Language policy in Kenya and the new constitution for vision 2030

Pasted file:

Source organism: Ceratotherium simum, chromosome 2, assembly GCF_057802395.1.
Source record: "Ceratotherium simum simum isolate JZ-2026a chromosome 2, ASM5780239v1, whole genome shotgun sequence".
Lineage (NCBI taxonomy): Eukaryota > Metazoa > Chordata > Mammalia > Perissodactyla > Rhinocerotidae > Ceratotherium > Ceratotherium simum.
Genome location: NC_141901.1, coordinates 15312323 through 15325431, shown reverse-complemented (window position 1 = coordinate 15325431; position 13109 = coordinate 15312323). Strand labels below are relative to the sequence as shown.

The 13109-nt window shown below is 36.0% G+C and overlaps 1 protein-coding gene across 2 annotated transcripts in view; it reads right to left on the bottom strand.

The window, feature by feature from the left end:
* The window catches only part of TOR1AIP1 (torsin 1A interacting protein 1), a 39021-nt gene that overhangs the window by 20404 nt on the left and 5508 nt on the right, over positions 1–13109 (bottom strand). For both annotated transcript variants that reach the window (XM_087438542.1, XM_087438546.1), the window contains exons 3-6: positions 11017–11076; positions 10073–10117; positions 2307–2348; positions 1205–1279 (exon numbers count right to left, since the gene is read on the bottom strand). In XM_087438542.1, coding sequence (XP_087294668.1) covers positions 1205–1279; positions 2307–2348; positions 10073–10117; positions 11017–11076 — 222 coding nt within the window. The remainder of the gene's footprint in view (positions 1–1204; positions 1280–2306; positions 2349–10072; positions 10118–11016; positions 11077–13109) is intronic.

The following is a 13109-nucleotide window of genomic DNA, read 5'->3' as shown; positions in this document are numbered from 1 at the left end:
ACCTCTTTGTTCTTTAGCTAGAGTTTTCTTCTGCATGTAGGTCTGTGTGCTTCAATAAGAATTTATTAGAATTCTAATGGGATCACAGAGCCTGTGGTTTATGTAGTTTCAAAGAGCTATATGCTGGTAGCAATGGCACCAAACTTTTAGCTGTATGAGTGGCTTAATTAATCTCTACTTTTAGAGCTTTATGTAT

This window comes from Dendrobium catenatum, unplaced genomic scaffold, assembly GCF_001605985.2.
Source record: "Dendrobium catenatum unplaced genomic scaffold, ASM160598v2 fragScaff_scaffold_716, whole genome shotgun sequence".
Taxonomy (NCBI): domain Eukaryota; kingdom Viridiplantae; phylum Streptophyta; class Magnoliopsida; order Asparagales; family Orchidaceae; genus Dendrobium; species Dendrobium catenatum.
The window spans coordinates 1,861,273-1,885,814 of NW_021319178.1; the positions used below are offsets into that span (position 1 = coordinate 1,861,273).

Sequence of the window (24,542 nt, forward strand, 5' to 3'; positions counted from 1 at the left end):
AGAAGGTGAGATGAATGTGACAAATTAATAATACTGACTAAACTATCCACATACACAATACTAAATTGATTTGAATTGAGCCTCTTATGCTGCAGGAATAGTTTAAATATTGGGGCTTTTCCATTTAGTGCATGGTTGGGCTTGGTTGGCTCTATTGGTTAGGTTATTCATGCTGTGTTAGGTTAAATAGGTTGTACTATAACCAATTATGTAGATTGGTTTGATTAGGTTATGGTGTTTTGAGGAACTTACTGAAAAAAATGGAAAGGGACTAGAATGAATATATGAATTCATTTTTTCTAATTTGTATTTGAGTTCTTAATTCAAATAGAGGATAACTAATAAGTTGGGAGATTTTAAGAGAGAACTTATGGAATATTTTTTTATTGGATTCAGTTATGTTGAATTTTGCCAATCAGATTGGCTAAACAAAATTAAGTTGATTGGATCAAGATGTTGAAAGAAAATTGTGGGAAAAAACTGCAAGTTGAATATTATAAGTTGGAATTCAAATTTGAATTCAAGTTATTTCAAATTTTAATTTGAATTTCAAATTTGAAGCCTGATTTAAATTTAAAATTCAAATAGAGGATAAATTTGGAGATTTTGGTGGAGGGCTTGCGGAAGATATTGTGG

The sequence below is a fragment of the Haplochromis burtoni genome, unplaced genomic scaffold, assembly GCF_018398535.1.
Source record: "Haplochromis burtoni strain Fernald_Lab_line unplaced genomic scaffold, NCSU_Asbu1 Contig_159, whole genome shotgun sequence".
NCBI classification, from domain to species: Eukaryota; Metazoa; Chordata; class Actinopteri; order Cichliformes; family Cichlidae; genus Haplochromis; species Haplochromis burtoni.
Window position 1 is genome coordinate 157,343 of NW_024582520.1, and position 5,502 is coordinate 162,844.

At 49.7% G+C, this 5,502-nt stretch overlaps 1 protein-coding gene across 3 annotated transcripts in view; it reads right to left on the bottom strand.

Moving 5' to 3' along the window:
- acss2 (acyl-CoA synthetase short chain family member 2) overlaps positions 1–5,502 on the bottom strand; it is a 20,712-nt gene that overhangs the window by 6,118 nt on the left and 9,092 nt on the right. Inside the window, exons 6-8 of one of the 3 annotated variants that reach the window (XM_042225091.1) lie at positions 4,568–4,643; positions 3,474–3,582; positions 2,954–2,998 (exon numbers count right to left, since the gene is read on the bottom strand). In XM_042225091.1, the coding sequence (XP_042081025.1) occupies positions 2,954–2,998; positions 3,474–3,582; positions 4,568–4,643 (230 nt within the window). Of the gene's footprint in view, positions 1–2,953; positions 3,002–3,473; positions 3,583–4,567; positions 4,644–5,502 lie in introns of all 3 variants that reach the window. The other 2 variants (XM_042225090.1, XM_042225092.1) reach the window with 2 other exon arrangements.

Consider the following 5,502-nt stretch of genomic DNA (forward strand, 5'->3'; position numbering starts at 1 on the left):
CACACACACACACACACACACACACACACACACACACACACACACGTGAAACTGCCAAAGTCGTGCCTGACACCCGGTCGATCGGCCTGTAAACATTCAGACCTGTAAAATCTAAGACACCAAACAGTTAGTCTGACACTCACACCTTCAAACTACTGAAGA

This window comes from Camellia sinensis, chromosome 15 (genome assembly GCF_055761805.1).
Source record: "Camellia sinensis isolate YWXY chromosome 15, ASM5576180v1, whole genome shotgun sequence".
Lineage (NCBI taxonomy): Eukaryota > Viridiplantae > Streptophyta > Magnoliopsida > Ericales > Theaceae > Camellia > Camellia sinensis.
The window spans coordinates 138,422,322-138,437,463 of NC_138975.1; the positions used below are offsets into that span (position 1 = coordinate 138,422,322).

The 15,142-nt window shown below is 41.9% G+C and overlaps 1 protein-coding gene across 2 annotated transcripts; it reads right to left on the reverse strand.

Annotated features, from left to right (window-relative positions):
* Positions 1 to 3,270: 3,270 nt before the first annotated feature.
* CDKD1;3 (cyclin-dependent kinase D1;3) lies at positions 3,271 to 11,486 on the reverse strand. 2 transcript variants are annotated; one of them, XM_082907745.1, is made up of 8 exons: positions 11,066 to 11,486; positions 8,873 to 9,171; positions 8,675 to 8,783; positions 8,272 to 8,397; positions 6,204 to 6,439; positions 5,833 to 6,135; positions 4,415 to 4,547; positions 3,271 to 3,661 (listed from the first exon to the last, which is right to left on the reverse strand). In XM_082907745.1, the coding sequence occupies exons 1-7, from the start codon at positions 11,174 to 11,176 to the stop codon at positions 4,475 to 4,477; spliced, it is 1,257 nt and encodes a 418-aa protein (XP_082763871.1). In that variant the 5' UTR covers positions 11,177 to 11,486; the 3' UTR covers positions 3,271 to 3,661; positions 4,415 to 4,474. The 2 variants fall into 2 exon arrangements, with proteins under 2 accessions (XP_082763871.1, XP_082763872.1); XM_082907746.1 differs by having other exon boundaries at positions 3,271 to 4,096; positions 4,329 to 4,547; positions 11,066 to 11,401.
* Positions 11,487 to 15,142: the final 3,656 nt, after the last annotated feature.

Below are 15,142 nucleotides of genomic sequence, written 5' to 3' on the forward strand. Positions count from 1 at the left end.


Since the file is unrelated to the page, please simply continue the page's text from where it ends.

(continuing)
This article discusses the language situation in Kenya, beginning with an insightful history on language policies from the period when the country was still under British colonial rule. In post colonial Kenya, the newly formed KANU1 regime, through the Ministry of Education, occasionally changed the country’s language policy over the years in line with recommendations made by several commissions tailored towards education and this has had great influence on the current language situation. The current socio-linguistic in the country situation shows that English has a hegemonic edge over Kiswahili which, even though it enjoys widespread popularity, is not widely spoken, especially in the rural areas where mother tongue thrives. Mother tongue holds a strong footing in the Kenyan society since it is used for informal communication and neighborhood conversations. Sheng, a code that developed among the urban youth, has also spread across the country like wildfire. The lingo continues to thrive in the country due to factors such as political campaigning and commercial advertising that embrace it. There are various language provisions in the new Kenyan constitution; mainly, the recognition of Kiswahili as the national language as well as the official language of the country alongside with English. Other provisions recognize language as a human right, hence quelling any form of discrimination while enhancing equality and impartiality on language matters. These include the recognition of Sign Language, Braille, and other indigenous languages of Kenyan heritage.